First, with the new conservative majority on the NC supreme court, NC Republicans are looking to basically undo the state supreme court’s abolition of partisan gerrymandering. In January, state GOP leadership asked the court to rehear a 2022 gerrymandering case (as well as a separate voter ID case). The gerrymandering case in question was to enforce court-drawn maps that were themselves the product of a pair of 2019 suits, one relating to U.S. House districts and another to state legislative districts, that had resulted in the court’s throwing out gerrymandered maps authored by state Republicans. The court’s then-liberal majority had agreed with the 2019 plaintiffs’ argument, among others, that partisan gerrymanders are plainly barred by the state’s constitution’s insistence on “free” elections. This provision is not included in the U.S. Constitution but is found in one form or another in many state constitutions, including in Pennsylvania’s, where litigants also were successful in having their supreme court throw out bad Republican maps. With fair maps, North Carolina’s U.S. House delegation magically went from a 3-10 D/R split in 2018 to its current 7-7 composition. (The state gained a U.S. House seat in 2020 reapportionment.)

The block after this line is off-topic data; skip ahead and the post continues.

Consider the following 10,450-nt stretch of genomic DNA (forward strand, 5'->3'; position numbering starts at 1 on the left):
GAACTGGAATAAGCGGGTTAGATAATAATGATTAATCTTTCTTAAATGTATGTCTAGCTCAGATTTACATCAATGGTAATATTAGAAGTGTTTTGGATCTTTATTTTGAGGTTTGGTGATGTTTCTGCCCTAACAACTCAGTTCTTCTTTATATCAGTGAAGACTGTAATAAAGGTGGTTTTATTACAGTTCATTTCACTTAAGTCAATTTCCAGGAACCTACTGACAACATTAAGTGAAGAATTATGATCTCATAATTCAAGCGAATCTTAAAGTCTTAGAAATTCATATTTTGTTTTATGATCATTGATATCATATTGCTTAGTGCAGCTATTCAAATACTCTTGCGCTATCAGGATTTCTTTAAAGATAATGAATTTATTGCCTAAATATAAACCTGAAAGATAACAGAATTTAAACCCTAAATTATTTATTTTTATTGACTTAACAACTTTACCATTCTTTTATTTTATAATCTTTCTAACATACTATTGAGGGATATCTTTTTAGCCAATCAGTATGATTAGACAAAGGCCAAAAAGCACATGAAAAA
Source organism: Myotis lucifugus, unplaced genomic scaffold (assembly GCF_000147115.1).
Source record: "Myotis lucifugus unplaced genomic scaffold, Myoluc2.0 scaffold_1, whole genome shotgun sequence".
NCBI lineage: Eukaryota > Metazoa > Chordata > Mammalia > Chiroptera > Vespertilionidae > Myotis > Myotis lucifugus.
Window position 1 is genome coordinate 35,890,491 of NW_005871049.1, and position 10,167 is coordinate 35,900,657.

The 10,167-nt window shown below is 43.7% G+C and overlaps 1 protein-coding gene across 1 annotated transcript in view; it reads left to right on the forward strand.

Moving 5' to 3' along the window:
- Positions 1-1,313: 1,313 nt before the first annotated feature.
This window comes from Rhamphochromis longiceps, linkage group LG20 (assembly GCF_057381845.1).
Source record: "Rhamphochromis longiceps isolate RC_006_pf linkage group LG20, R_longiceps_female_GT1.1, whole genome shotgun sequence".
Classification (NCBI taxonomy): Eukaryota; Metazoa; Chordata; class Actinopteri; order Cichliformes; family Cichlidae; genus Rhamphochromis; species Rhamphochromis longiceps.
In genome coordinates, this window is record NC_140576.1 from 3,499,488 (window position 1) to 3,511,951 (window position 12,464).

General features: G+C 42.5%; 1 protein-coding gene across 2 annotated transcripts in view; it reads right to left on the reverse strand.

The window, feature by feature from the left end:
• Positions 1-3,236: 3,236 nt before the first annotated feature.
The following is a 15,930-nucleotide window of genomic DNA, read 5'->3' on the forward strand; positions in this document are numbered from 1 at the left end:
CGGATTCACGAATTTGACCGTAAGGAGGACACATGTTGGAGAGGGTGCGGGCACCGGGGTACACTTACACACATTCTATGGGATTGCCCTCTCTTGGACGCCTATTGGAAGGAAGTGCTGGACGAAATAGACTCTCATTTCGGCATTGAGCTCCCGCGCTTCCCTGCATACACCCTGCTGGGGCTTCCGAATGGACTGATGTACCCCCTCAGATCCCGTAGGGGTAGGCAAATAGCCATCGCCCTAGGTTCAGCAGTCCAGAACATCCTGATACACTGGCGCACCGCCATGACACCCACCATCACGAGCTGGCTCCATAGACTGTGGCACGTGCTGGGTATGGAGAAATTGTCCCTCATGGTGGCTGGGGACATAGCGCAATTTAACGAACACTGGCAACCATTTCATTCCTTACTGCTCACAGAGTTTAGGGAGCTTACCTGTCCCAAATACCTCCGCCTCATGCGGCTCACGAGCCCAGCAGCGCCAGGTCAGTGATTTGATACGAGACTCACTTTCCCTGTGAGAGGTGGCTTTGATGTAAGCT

This equitable outcome annoyed NC Republicans, and now they have a chance to fix that. It seems likely that Republicans will prevail in this new challenge given that the newly conservative court agreed in the first instance to take up the settled case, against jurisprudential custom seeing as the facts and governing law had not changed in the one month since the previous court’s ruling. If so, we can safely bank on the GOP trying to re-map their way to three to five marginal U.S. House seats—potentially enough on its own to alter the U.S. House majority in 2024—and to aggressively engineer impregnable supermajorities in both state legislative chambers. There will be no recourse to SCOTUS because in 2017 John Roberts & Friends told us that it would be too political for judges to stop politicians from drawing maps that advantage themselves, and therefore it’s up to voters to vote them out of their gerrymandered districts if they are unhappy. (I do not think this is an unfair distillation by me, as ridiculous as it may seem.)